Americans’ confidence in the nation’s colleges and universities has plummeted, according to a new Gallup poll. If that lack of support continues, it could have long-term ramifications for both higher education and the U.S. economy as a whole. Fewer educated workers could stymie innovation, aggravate labor shortages and hinder social mobility.
But complicating our understanding of this poll, which was released on July 11, 2023, are several other more sanguine Gallup surveys. Even as confidence in institutions of higher education seems to be in free fall, Americans continue to feel that a college degree is valuable.
Stephanie Marken, a partner at Gallup who oversees its research in education, describes the conflicting polls as an “interesting juxtaposition.”
“Our theory is that people generally believe that higher education will get them a better job or a higher wage,” said Marken, “and yet they feel like the system of higher education is flawed in a rather significant way that’s impacting their confidence in that institution.”
Gallup called a thousand adults across the nation between June 1 and 22, and asked them how much confidence they had in a list of institutions, from the military to Congress. Only 36% said they had a “great deal” (17%) or “quite a lot” (19%) of confidence in higher education. Marken said it’s been a “precipitous” decline since 2015, the first time Gallup included higher education in its confidence surveys. Back then, 57% expressed confidence in higher education. That fell to 48% in 2018 before the current drop to 36% in 2023. At the same time, the number of Americans who say they have “very little confidence” in higher education – the lowest category – has more than doubled from 9% in 2015 to 22% in 2023.
For years, Republicans have been publicly criticizing college professors and administrators for being too left-leaning and confidence in higher education among Republicans sank the most. But confidence also dropped among independents and Democrats. Marken said news stories about higher education have taken a toll. President Biden’s controversial student loan cancellation plan reminded Americans of the high cost of college. The 2019 Varsity Blues scandal, which revealed how wealthy parents cheated and schemed to get their kids into elite schools, also tainted the sector. (Click here for more detailed opinions by political party, education, gender and age.)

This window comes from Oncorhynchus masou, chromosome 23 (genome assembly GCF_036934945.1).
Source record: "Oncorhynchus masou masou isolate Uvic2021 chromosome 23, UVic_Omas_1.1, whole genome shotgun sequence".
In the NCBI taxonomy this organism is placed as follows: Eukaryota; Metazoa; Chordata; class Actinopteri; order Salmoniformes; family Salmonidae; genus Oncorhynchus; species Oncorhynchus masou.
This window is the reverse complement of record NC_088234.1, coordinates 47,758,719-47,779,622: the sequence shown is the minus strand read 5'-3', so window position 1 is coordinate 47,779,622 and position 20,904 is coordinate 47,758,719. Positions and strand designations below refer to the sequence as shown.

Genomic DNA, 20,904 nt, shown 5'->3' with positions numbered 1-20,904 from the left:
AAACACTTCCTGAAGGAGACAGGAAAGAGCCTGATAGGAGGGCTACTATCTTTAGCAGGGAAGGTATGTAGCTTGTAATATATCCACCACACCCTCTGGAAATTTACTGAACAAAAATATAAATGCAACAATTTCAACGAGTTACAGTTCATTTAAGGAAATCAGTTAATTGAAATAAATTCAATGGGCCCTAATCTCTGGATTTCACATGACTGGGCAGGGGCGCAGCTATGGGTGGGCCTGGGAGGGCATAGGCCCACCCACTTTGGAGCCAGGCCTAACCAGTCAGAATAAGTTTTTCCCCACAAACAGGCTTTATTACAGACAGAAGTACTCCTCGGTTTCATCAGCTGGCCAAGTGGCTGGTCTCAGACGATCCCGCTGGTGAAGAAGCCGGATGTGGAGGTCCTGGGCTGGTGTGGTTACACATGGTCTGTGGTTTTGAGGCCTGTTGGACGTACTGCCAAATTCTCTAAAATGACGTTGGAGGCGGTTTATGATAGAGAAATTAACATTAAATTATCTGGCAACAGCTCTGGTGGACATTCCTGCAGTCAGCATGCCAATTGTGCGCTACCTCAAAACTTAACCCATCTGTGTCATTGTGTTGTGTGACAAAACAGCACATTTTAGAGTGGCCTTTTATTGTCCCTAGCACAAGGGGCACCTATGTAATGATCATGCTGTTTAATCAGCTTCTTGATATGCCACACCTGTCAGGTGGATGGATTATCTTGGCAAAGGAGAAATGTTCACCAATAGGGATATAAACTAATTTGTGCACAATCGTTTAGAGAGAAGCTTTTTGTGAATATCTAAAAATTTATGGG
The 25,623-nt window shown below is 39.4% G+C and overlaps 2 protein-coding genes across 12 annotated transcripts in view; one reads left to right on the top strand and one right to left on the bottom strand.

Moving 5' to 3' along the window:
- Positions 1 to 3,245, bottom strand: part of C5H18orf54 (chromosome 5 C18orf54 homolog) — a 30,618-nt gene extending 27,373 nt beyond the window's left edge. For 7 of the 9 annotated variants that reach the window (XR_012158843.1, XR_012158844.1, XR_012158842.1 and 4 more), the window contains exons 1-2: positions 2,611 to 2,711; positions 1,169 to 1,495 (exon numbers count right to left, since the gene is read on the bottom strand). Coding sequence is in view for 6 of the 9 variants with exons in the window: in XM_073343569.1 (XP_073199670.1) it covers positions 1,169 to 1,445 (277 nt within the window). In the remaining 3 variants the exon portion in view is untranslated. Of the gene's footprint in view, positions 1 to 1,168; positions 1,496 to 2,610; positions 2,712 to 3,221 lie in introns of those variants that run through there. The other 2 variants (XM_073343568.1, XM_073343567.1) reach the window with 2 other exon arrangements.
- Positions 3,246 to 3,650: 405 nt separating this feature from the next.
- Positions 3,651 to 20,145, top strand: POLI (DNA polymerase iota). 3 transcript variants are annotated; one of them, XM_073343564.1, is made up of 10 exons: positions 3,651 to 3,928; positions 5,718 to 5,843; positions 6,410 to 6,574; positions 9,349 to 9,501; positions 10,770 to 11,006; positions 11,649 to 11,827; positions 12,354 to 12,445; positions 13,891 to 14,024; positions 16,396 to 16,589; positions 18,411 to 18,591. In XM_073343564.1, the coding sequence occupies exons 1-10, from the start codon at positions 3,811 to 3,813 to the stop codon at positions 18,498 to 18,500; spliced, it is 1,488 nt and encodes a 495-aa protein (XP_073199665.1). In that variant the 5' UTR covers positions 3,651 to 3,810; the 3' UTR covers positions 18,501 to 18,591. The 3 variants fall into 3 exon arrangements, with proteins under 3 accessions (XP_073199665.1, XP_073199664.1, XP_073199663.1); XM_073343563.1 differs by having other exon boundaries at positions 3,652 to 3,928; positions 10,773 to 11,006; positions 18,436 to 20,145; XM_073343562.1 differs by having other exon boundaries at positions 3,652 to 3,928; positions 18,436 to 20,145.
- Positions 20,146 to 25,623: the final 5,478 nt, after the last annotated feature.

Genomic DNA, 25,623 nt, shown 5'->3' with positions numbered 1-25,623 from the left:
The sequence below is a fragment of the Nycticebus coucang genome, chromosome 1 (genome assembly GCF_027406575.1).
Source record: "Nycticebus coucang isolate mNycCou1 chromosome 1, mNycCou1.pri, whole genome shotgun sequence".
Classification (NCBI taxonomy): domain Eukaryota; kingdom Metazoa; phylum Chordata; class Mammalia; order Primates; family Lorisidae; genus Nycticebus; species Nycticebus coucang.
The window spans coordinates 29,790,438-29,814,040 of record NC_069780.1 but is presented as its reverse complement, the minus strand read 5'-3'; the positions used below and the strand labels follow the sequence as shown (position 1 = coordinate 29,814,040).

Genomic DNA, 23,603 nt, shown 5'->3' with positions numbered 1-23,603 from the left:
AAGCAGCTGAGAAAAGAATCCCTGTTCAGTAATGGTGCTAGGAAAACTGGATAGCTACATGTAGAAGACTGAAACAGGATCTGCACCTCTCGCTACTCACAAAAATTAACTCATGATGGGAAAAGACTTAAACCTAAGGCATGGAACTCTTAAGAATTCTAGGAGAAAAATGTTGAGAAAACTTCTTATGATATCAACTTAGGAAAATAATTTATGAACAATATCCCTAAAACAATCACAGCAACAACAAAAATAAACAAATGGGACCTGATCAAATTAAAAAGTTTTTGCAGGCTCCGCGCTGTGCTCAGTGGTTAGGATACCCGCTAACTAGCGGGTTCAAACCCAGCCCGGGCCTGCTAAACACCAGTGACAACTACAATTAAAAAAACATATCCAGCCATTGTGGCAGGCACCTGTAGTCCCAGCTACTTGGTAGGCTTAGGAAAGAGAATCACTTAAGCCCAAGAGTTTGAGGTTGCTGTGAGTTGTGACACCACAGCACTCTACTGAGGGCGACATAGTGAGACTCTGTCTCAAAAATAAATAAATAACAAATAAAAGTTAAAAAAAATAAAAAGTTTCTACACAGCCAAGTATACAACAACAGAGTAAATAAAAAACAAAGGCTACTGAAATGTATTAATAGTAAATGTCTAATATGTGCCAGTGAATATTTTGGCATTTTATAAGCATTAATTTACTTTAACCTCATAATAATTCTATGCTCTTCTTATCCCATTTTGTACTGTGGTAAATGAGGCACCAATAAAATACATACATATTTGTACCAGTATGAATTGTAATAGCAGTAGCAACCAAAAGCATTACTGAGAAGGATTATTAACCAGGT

People “feel like the system is unaffordable and rigged against most Americans,” said Marken.
To be sure, American confidence in all institutions is deteriorating. Even though the loss of confidence in higher education is notably large, higher education still ranks fourth in confidence behind small business, the military and the police – the same place it had in 2018. Congress, by contrast, ranks dead last.
At the same time, several Gallup polls show that Americans still value a college degree. More than two-thirds of currently enrolled college students (71%) said that they strongly agree or agree that the degree they are pursuing is worth the cost. That survey was conducted in the spring of 2023 and released in June. Another recent survey, conducted in 2022, found that three-quarters of currently enrolled college and prospective college students report that a college education is at least as or more important than it was 20 years ago.
Gallup has been asking Americans about the importance of a college education for 45 years. And while the numbers go up and down, they are strong. In 1978, 82% said a college education was very (36%) or fairly (46%) important. In 2019, the most recent time Gallup asked this question, 88% said it was very (53%) or fairly (35%) important.
Gallup’s Marken likens the contradictory opinions about higher education to what we see in consumer banking. “People are very negative about big banks, but I still have a checking account. It’s the only system I have,” she said. “Post-secondary education is one of the only levers we have for social mobility. They’re still annoyed that that’s not available to more Americans or that it’s not more affordable.”
The crisis in confidence doesn’t appear to be affecting college enrollment yet, Marken said. (Enrollment has been dropping for other reasons, including a strong job market and a declining teenage population in some regions of the U.S.) But Marken worries that a consistent decline in confidence could lead to fewer students wanting to attend college in the future.
The cost of college is the principal reason that people are losing confidence in higher education, according to Marken. Popular perceptions are partly to blame. Rising sticker prices among a few elite colleges get a lot of media attention, she said, while net prices (after individual discounts from grants or scholarships) are confusing. Community colleges may be affordable, but Americans generally aren’t thinking of them when they respond to surveys about college, Marken said.
Still, tuition hikes are real too. “If we don’t really address the root cause of cost,” she said, “we will continue to operate in this environment where people are really frustrated with this system.”
This story about confidence in higher education was written by Jill Barshay and produced by The Hechinger Report, a nonprofit, independent news organization focused on inequality and innovation in education. Sign up for Proof Points and other Hechinger newsletters.